But you just know that a lot of people saw that and said, “Awesome I don’t need lights!” or “Now I can Photoshop those pictures I took with the lens cap on!” or “Meter, smeter. I expose how I want!”

  • Ric Ettinger

    bad news. it’s still a bad photo

  • Thomas Schlorke

    that´s not what it´s about. save us your opinion.

  • Matt

    Just needs some exposure, the color light sources does nothing for me and actually a little negative. I see more value in croping LOL.

  • dimitrisservis

    Good and comprehensive demonstration of tools. I doubt the purpose is to use all of them together (I would not) nor to fix the *particular* image.

  • http://liminaleye.com/kxabout kodiak xyza

    I suggest the title should be:
    “Tutorial Shares How to Turn THIS ‘OK’ Photo Into a NICE Photo in Post”

    otherwise, it is quite misleading this “method” can rescue any photo. nice if articles are a bit more accurate for their readers.

  • http://liminaleye.com/kxabout kodiak xyza

    there is not much wrong with saying “I can fix it in post” if the photographer knows what is wrong with the current one, and how the photo is not compromised. a few common mistakes are easily fixed, and digital provides that ability, so then let’s use it. (this is a bit like lenses being design with geometric correction in software rather than with more elements.)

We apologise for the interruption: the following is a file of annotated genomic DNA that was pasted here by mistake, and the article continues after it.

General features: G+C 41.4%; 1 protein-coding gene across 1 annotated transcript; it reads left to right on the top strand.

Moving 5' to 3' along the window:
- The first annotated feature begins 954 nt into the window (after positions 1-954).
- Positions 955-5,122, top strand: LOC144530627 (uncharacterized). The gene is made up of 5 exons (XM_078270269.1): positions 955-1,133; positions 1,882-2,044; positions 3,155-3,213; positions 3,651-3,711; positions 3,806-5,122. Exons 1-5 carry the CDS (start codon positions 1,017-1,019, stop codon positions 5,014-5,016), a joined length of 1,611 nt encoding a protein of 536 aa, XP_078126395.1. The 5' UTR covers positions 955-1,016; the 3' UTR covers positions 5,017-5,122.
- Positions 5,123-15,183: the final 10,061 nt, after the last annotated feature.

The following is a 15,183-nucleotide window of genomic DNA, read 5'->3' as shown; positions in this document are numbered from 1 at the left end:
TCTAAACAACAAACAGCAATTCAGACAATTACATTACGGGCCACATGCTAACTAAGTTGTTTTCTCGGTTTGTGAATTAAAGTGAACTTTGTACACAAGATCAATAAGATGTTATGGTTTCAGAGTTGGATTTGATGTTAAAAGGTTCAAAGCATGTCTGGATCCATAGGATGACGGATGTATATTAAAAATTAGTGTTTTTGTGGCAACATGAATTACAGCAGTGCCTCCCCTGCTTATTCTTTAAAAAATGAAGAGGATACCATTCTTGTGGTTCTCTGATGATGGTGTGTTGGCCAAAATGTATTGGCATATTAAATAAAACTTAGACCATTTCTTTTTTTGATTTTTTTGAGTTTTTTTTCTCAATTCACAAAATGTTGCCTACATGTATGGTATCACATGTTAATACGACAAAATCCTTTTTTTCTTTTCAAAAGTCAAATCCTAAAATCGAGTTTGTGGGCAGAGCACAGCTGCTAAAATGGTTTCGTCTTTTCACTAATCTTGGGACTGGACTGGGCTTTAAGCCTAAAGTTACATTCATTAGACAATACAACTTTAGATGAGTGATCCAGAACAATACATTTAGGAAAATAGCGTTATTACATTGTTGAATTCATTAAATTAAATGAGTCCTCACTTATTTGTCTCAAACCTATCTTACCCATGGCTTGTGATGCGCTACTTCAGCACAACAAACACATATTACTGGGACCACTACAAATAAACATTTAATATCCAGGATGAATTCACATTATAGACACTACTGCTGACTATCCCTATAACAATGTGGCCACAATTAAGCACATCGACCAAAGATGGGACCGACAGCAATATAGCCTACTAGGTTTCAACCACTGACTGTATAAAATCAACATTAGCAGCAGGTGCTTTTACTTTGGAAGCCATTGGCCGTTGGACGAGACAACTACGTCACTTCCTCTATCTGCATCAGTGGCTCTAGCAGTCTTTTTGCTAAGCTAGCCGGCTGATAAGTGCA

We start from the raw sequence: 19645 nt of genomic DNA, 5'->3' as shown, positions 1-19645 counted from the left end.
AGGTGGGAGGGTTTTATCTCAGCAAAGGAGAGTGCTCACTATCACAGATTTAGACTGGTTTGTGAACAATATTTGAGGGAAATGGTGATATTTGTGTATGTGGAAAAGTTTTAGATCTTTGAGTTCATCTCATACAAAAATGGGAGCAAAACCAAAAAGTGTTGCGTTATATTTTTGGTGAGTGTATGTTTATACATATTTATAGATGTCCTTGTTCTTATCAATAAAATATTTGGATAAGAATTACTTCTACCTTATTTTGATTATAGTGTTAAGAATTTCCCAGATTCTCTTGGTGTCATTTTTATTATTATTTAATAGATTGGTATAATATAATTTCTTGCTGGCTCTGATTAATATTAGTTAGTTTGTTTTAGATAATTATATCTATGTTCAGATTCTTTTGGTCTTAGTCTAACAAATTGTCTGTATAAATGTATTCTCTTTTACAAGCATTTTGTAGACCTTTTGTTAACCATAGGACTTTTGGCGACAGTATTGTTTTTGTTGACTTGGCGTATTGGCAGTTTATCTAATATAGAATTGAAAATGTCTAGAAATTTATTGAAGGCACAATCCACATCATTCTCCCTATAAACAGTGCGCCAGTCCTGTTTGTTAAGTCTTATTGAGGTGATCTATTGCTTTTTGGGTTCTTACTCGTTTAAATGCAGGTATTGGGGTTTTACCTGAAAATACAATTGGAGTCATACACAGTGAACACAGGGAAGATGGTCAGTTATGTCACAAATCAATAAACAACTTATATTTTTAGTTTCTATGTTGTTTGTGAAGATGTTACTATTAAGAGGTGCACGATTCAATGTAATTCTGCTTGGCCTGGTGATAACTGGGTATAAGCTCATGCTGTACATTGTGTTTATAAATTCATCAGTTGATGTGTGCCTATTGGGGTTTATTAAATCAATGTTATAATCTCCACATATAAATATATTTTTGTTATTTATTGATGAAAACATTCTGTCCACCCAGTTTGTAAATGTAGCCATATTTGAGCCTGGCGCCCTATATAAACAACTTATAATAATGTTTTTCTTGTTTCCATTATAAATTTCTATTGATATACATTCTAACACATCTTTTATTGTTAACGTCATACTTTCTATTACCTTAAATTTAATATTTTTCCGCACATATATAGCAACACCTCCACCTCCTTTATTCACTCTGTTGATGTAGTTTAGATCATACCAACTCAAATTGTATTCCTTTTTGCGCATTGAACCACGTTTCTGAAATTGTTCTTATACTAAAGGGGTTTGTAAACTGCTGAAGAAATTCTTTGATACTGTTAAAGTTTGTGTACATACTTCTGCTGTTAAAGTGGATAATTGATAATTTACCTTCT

chimping is also good, at least to glance at the histogram.

  • Tyler Magee

    Its a good image who cares how did a lot in post?

  • Alan Klughammer

    changing exposure has been available since the film days. I once had the wrong film in the camera for a portrait shoot so the film ended up overexposed by two stops, then over developed. The resulting neg was very tough to print, but it did have some really nice high key properties.
    With digital, if your exposure is off on a really good shot, you can salvage a lot. If your focus is off, or your composition is really bad, or many other things, no amount of post will fix it.

  • OtterMatt